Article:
Respondents also were interested in tours, both history tours and reviews of new projects, particularly with designers or people involved present to answer questions. Finally, a few people wanted happy hour events to connect in person.

Just so you know, we have two great events coming up.  The first is Sunday, January 22 and is a how-to on creating your own backyard skating rink with a discussion of building community in winter months. The second, in partnership with Nexus Community Partners, is titled “Bus or Rail: How are you going to get there?” and is a panel discussion the benefits and challenges of options along the Bottineau Blue Line and Gateway BRT Corridor. It is on Thursday, February 9 from 5:30 to 8 p.m. at the East Side Enterprise Center in Saint Paul. Register here.

Our Development committee, which also does event planning, is meeting soon to plan for the coming year, and will include this feedback in its planning.

Our take-aways and next steps

This information led to a discussion about how to better connect with users, how to support writers, and the need for transparency. In the coming year the board is looking at:

  • How to make a much clearer statement of need. Supporters need to understand where their money and time is going, how this relates to our long-term goals as an organization, and how they will benefit.
  • Building a membership program that recognizes the support receives not just financially, but through volunteering and writing. relies on volunteers to help plan events, moderate discussions and forums, provide editorial support, and many other important tasks. This work needs to be recognized.
  • How to create intentional ways to get input and engage users. Having an annual meeting before the summer picnic was popular with the board. Posting board meetings on our events calendar and making them accessible online, as well as posting board agendas. All board meetings are open to anyone, although only board members can vote. We discussed how to use events and the site to make the conversation two-way.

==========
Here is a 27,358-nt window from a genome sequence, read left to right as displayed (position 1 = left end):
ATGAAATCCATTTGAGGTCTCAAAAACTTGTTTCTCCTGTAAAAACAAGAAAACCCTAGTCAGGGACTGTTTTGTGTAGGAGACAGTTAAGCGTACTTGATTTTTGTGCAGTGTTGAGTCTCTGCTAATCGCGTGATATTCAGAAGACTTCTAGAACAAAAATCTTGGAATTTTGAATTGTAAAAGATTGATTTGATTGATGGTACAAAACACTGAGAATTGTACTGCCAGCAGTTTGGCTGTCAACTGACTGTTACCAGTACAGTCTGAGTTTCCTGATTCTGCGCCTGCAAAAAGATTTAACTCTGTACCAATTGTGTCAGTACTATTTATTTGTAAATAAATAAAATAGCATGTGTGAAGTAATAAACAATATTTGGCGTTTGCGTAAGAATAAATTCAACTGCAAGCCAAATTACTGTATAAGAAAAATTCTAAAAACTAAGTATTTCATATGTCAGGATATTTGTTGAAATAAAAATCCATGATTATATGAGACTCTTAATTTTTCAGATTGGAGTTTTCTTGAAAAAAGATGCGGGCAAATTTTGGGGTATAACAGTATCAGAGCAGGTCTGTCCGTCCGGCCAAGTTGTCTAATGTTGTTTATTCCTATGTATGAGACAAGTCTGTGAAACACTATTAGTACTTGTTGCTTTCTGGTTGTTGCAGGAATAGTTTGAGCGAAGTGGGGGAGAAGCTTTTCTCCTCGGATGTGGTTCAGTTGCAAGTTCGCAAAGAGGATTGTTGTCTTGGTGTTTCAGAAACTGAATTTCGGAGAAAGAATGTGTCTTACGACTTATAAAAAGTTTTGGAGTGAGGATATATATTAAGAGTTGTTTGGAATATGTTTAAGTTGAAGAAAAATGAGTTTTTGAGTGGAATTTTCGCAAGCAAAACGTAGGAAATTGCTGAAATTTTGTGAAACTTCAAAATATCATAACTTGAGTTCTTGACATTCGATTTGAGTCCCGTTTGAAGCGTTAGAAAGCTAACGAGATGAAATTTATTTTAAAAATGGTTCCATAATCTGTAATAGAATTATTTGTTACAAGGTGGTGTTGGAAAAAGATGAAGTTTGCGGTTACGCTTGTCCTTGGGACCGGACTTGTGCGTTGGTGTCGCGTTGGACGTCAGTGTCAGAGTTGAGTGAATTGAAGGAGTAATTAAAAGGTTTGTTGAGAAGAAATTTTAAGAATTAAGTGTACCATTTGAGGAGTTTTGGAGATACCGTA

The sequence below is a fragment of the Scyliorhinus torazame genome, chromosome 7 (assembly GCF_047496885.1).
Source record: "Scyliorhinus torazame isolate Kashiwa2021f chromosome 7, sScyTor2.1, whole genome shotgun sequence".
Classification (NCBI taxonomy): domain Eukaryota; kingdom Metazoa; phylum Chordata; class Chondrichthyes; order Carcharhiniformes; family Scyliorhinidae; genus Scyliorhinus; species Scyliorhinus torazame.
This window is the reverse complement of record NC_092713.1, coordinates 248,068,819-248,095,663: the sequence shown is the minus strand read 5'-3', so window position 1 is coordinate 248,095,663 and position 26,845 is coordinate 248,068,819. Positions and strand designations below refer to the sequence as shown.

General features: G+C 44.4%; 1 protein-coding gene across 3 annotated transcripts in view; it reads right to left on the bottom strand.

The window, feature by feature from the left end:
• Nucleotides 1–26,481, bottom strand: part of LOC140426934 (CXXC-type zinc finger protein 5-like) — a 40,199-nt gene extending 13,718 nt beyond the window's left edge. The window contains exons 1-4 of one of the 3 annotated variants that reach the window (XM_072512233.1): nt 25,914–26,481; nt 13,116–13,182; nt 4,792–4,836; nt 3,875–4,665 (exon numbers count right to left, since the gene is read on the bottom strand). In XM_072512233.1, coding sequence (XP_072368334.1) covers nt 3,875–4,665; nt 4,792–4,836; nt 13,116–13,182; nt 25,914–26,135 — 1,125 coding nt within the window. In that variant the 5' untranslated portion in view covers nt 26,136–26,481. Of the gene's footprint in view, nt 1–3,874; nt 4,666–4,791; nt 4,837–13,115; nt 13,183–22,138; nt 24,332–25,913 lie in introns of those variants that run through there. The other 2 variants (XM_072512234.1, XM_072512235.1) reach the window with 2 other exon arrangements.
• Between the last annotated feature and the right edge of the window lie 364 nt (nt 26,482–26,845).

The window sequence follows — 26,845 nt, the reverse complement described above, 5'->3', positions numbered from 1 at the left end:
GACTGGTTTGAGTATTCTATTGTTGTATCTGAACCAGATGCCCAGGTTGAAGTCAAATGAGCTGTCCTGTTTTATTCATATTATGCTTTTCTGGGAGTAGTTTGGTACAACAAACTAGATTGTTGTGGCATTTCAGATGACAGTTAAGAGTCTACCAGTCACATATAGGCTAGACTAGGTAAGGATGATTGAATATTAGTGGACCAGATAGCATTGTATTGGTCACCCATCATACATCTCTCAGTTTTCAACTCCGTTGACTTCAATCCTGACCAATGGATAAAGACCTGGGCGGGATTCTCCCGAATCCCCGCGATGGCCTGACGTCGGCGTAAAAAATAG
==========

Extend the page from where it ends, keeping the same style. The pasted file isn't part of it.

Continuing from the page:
• Creating a forum comment policy and guidelines document, as well as be more inclusive and welcoming in our comments sections and forum.

At our meeting on February 25, 2017, the board will review a list of recommendations for the membership program. Please let us know what you think!

Dana DeMaster

About Dana DeMaster

Dana DeMaster, MPP, is a program evaluator and researcher for human services programs who lives and bikes in Saint Paul. When she’s not analyzing data, she can be found rabble-rousing for neighborhood bike improvements in Saint Paul, playing Legos with her two children, or sewing practical things. You can find some of her other writing on the Grease Rag and Wrench blog.

8 thoughts on “Board Update: Creating Connection through Membership

  1. Matt SteeleMatt Steele

    Here are two things I’m hoping the board is looking at, related to above:

    1. There’s been a significant drop in volume of posts, even averaged by week or month. What can be done to encourage writers to volunteer their time and post?

    2. This is more subjective than #1, though I’ve heard a number of people share the same sentiment. It feels like Streets.MN has lost its “bite.” A couple years ago, there were numerous Streets.MN posts each week or month that were provocative policy ideas or thinkpieces. These were getting traction in local media and national urbanism media, helping to grow the Streets.MN brand and reputation. But more importantly, posts with “bite” got results in the policy arena and the facts on the ground.

    My personal take is that #1 and #2 have are interrelated, and that Streets.MN has a strong platform for thought leadership on policy issues and on driving dialog. When this happens, people have a sense of ownership of that platform and identity, and they will work hard to further what they see as a positive force for change. This seems like more of a motivator than traditional perks like swag. People will work for free and donate lots of money for movements they see as having an impact. It’s a virtuous feedback cycle, and I’m hoping Streets.MN can further leverage that energy.